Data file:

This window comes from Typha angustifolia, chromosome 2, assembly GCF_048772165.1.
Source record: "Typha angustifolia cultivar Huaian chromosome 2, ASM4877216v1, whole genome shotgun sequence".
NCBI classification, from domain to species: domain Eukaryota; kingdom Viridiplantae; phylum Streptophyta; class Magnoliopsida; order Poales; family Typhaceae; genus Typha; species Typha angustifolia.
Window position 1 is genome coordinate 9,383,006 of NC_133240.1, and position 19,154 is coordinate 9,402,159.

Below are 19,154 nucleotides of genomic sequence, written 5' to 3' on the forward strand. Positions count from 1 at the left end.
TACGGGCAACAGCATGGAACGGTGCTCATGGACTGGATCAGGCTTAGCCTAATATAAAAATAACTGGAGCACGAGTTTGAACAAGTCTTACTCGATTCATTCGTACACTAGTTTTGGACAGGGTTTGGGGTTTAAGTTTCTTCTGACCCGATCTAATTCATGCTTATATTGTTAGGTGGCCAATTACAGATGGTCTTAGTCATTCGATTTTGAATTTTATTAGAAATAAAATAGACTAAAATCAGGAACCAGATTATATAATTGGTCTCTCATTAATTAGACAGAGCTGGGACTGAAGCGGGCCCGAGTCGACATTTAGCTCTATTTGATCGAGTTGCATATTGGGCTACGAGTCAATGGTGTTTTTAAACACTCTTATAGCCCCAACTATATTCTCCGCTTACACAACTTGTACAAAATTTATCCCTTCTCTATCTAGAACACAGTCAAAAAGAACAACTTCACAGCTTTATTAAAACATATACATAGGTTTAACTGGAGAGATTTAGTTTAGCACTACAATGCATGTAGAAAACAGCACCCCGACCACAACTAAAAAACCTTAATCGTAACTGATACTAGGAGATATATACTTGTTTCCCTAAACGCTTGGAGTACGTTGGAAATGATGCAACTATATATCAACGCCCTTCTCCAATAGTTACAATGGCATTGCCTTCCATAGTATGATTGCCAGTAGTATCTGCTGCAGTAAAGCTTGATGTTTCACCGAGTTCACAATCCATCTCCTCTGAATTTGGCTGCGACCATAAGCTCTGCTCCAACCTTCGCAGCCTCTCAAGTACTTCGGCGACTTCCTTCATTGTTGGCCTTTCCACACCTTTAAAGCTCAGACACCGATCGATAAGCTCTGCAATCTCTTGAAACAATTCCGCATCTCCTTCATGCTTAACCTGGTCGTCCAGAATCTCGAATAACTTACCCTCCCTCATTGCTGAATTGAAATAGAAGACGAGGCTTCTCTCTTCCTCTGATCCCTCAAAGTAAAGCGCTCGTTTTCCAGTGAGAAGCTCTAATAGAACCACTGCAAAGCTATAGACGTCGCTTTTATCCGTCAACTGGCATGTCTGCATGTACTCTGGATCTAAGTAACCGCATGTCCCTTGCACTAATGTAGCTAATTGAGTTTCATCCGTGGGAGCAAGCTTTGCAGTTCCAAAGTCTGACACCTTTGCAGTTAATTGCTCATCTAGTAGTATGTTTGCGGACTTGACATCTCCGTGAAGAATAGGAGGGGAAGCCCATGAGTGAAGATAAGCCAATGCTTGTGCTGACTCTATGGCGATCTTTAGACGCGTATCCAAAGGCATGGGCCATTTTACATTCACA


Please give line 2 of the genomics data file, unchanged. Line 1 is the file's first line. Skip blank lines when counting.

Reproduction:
Source record: "Typha angustifolia cultivar Huaian chromosome 2, ASM4877216v1, whole genome shotgun sequence".